The first track 2112 showcases how Rush have matured since All The World's A Stage from 1976. Here Rush sounds more dynamic and adventurous, from the intro with the synthesizer sounds to the final words 'We have assumed control', awesome, this is top notch progressive hardrock. And loaded with sensational wah-wah drenched guitar soli by Alex Lifeson and featuring an outstanding, very fluent rhythm-section. And on the following By-Tor And The Snow Dog the criminally underrated Lifeson delivers one of his exciting soli, with use of the phaser, wah-wah and echo pedal. You can consider the rest of the setlist on this 1980 live CD as a bridge between the progressive hardrock on the live album All The World's A Stage (1976) and the Heavy Prog on the live album Exit Stage Left (1981). From straightforward in Beneath, Between, Behind, Working Man, Anthem, Bastille Day and In The Mood (including Geddy Lee his still a bit 'Micky Mouse on helium' voice) to elaborate and alternating in The Spirit Of Radio, Xanadu, Natural Science and La Villa Strangiato. But there is always that distinctive Rush, with their high quality, huge inspiration and inventive musical ideas. Only the long drum solo by Neil Peart during In The Mood tends to sound a bit embryonal: entertaining but still searching for the perfect balance between time and quality, as he did since the mid-Eighties, nicknamed 'the professor on the drum kit'. The final track La Villa Strangiato emphasizes Rush their new musical direction, into captivating and compelling Heavy Prog, highly recommended!

Rush - 1979 - Hemispheres In Boston

Rush
January 11, 1979
Music Hall
Boston, MA



101. Intro.
102. Anthem
103. A Passage To Bangkok
104. By-Tor And The Snow Dog
105. Xanadu
106. Something For Nothing
107. The Trees
108. Cygnus X-1
109. Hemispheres
110. Closer To The Heart.

201. Circumstances
202. A Farewell To Kings
203. La Villa Strangiato
204. 2112
205. Working Man
206. Bastille Day
207. In The Mood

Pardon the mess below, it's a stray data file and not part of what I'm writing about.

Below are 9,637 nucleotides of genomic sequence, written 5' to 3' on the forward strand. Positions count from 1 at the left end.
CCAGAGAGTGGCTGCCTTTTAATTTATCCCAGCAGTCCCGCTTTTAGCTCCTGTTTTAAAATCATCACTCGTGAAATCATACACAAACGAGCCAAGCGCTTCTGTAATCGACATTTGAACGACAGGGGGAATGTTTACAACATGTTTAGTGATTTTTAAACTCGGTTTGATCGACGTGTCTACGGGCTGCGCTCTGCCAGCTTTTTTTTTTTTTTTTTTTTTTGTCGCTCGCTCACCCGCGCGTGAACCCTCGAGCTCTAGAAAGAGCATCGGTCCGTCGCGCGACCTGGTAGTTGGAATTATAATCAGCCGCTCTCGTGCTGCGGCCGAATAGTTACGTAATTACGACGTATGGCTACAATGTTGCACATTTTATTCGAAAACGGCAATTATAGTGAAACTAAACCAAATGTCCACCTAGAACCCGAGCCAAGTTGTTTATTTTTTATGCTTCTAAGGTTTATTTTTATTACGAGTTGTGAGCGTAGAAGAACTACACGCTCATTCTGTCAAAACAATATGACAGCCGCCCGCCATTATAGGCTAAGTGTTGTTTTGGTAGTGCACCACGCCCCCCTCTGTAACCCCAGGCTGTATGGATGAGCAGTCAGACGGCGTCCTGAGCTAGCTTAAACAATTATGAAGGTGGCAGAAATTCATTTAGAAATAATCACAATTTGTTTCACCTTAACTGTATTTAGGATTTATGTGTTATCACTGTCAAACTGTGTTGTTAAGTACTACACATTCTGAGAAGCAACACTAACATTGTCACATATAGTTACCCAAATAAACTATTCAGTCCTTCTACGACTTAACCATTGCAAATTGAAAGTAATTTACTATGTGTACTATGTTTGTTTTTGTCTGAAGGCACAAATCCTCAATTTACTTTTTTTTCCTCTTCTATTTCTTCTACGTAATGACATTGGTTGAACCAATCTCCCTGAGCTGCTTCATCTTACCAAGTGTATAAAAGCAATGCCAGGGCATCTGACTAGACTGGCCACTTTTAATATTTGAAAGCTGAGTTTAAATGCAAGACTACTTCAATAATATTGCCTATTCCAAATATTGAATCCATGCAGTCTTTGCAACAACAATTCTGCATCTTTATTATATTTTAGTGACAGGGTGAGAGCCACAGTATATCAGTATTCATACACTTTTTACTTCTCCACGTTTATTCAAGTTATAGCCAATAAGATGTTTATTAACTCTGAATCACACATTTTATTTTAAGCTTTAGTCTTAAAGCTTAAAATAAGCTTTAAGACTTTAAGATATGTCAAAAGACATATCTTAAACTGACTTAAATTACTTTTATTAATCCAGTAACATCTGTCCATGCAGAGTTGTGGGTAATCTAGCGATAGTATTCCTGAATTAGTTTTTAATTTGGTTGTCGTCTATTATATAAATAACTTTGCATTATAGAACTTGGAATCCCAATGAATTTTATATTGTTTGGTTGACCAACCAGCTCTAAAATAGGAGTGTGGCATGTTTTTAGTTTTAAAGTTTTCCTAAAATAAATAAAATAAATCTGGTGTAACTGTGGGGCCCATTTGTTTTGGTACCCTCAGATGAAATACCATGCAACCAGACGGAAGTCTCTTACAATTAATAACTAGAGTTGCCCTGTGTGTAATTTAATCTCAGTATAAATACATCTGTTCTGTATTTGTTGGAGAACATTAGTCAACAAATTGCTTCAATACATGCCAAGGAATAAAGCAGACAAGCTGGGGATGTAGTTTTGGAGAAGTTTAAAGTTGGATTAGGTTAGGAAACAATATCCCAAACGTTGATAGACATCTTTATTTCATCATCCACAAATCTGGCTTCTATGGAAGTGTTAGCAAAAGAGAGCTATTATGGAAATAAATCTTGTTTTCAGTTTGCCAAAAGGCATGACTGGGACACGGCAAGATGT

208. Drum Solo



While it was a painful birth, Rush’s sixth studio album Hemispheres would further propel them up a few rungs in the world of rock music, and most certainly by their own terms. The third and last studio album to feature a side length composition, the brilliant title track, it would also showcase a couple shorter songs that would showcase the band’s future output for the next decade. The tour to support the album would begin mid October 1978 with an extensive Canadian tour and end with a European leg with an American assault sandwiched in the middle. The Hemispheres tour is no stranger to the collectors market and trading circles, there are many high quality recordings, both from soundboard and audience sources, this new release features one from the latter and is culled from the wonderful Dan Lampinski collection. Dan was a taper who used high quality equipment and media to record many concerts in the Massachusetts and surrounding areas, most of his recordings surfaced a few years back and gave us something to look forward to each Sunday as a new recording would be posted on a well know tracker. While Lampinski enjoyed a variety of rock music, as evident of who he recorded, it seems like he had a special place for Progressive music, thankfully underground hard rock prog masters Rush were on his radar.

He would record the group on their stop in Boston at the Music Hall using a Nakamichi 550 tape recorder with two Nakamichi CM-300 microphones and Maxell cassettes. His capture of Rush is a wonderful three dimensional capture, it is just slightly distant sounding and there is a small level of tape hiss present yet is an extremely clear and detailed recording and the balance is virtually perfect. It is sadly incomplete, the band’s set list did not make it easy for tapers to apply their craft and many recordings from this tour have cuts is similar areas, these cuts will be address in the review.